A larger sprocket doesn't give you any more power. It puts more torque to the rear wheel, giving you the feeling of more power. On the down side, it will raise your RPM's for street riding, and probably trash your gas mileage.
Replacing sprockets is easy, except for the countershaft sprocket. Those can be very difficult to break loose without an impact of some sort. Both sprockets and the chain should be replaced as a set, otherwise your chain will wear out faster. If you want to go up two teeth on the rear, get a chain two links longer, 4 teeth, 4 links, etc.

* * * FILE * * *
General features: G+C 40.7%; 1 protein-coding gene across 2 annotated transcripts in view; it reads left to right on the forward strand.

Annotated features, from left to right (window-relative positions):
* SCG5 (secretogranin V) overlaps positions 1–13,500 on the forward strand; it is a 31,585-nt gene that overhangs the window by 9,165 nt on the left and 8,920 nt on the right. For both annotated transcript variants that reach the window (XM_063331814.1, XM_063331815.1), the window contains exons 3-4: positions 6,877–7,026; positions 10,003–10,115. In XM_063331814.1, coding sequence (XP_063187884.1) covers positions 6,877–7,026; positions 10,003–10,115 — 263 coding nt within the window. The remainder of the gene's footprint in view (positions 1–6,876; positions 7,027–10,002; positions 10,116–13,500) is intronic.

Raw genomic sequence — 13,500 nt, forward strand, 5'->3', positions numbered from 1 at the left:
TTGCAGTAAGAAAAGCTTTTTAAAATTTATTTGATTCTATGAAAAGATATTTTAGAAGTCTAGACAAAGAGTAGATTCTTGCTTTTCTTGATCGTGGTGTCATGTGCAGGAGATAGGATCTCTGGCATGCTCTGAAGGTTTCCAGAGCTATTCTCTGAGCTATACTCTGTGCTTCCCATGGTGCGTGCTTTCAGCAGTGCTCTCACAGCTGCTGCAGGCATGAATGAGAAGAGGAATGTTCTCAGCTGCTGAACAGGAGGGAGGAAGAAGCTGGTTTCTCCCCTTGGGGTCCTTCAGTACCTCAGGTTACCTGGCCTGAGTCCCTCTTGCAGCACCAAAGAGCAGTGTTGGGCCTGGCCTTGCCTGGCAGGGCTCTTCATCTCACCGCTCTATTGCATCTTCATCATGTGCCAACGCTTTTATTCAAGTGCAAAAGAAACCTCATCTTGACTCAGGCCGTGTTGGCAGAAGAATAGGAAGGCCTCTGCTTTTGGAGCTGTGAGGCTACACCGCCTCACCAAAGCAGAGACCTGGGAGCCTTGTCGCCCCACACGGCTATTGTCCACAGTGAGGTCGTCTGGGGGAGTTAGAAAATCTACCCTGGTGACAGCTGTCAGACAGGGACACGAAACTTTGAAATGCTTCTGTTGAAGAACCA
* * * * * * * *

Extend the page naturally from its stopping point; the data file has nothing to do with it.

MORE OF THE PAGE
If you plan on doing a lot of wheelies, plan on replacing your $300 chain and sprockets a lot more often than the average rider, as wheelies put a lot of strain on the chain and transmission. You'll probably burn through clutches more often as well.
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